“How do we learn best?”
That was a question posed to 250 youngsters representing 26 school teams from across the York Region and the GTA at St. Robert Catholic High School in Thornhill Saturday.
The students, all under 15, were required to solve the dilemma with the use of Lego toys.
No, not the the brick-shaped objects the elder generation might associate with Lego.
The product has come a long way, including Lego robots and the computer software used to mobilize them.
The youngsters in attendance were competing in the First Lego League qualifying tournament.
Dave Ellis, First Lego League Ontario director, said the top five teams from this event will advance to the eastern provincial championships at UOIT in Oshawa Jan. 17.
Another regional qualifier will see the top five teams advance to the western provincials at the University of Waterloo Feb. 7.
Teams of up to 10 students, male, female or mixed entries, began to tackle the problem once school began in September as the First Lego League reveals their theme for the upcoming season one year in advance.
With the planning stages being an on-going process until the qualifier, the participating teams then go through a three-phase competitive interview segment that begins in the morning with judging sessions.
During the first interview session, Ellis said the teams show the judging panel what they have done and in turn, the judges might ask the participants about their robot design.
After that initial session, the teams then present their research project on what is described as a mat or a board measuring four feet by eight feet.
The third stage, known as the core values room, has the participants being judged on how they interact with each other and function as a team.
Upon conclusion of the interview segment, the teams can then make any necessary adjustments and conduct a couple of practice matches before the actual competition is staged in the afternoon.
In the matches, the teams have two and one half minutes to accomplish as many of the 15 outlined challenges as they can.
The key, Ellis was quick to note, is that the teams do not have to do all 15 but try to do the ones they feel most confident with in order to accumulate points, of which 60 per cent is gained through the morning interviews, that will count towards the final standings.
The event, also held at St. Robert Catholic last year, continues to grow in popularity.
Paul Keenan, tournament director and a former teacher at St. Robert, recalled there were 17 teams entered last year.
Delvin Chomiak, a teacher at St. Paul’s Catholic Elementary School in Newmarket, is in his fifth year of directing a First Lego League team. When he first got involved, five years ago, there were just 12 teams.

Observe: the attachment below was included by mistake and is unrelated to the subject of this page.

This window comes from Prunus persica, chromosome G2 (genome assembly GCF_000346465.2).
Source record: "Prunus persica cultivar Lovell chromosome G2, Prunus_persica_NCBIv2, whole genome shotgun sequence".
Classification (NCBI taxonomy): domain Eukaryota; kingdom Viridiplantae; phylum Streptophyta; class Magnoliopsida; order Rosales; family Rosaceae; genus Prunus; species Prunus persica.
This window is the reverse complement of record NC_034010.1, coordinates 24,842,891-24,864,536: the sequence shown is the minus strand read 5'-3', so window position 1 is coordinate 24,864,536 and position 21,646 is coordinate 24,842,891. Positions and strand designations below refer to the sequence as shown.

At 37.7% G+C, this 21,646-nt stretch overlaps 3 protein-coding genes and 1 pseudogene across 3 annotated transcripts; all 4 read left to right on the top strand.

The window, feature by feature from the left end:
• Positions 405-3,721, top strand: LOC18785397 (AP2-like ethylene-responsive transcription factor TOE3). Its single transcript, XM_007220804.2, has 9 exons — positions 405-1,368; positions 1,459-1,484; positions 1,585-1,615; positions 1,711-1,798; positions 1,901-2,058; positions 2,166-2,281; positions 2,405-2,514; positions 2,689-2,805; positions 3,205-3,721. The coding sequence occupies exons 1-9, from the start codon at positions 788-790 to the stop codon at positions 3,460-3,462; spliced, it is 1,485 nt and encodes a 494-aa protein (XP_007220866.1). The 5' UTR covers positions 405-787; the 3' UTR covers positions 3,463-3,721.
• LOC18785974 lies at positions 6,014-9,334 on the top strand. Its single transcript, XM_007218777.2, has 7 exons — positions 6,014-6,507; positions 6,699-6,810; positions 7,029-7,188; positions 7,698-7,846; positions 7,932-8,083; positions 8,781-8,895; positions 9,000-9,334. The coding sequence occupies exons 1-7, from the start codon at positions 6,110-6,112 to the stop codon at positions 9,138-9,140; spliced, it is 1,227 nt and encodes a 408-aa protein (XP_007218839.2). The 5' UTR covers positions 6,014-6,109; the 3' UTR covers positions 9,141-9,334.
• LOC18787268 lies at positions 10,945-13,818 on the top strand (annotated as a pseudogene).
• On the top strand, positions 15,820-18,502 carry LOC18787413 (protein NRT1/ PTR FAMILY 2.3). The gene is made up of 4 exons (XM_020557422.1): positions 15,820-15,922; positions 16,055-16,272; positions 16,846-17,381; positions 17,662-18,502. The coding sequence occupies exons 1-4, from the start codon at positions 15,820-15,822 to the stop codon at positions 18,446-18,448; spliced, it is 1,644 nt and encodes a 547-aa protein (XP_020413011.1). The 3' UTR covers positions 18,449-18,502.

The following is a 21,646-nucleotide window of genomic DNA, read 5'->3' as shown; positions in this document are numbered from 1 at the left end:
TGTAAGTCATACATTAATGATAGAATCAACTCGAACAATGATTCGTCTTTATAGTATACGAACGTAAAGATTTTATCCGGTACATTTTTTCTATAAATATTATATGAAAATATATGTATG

“This has come a long ways,” he said.
This year, Chomiak directed two teams, one comprised of all boys and for the first time, an all-girls team known as the Technicats.
“This year we said ‘what if we tried to put together an all girls team?’ and when we announced it, we had 11 girls come out,” he said.
With the competition tailored for youngsters 14 years of age and under, some teams face a bit of a disadvantage.
Especially those where there’s an annual turnover such as the entry from St. Maximilian Kolbe Catholic High School in Aurora, which had a Grade 9 entry – the only high school team competing.
“For a high school team like us we have a new team each year since the competition is basically for students in Grade 9 or lower,” said St. Maximilian teacher Maddalena Kleine. “At elementary schools you can have the same team for students from grades 4 to 8.
“But I have some students who have done this at the elementary school level.”
In trying to explain the escalating popularity of the First Lego League, Kleine speculated it’s due to the thrill of competition.
“It’s the challenge the students have in doing this,” she said. “And you get to tinker with toys and at the same time you are learning science, technology, engineering and math.”
“It’s making S (science) T (technology), E (engineering) M (math) fun,” said Bob Chirrey, a St. Robert teacher who heads up their robotics club.
Ellis feels the competition through the usage of Lego products is an invaluable instrument in preparing youngsters for what could lie ahead once they graduate from school and enter the working world.
“To develop these skills is important because you don’t know down the road what’s in store with our daily lives,” he said. “You don’t know what our work force will need down the road. We have to prepare them to learn new things and we feel this is one way to furnish this information,” he said.
As for next season, Ellis revealed the theme has already been chosen how to deal with trash.
Registration begins in May.
As for the cost in acquiring the required items, he pointed out a robot and accompanying software is around $600, mat and mission models are around $100 and there’s a $225 U.S. entry fee.
For more information on the First Lego League, log on to: www.firstlegoleague.org
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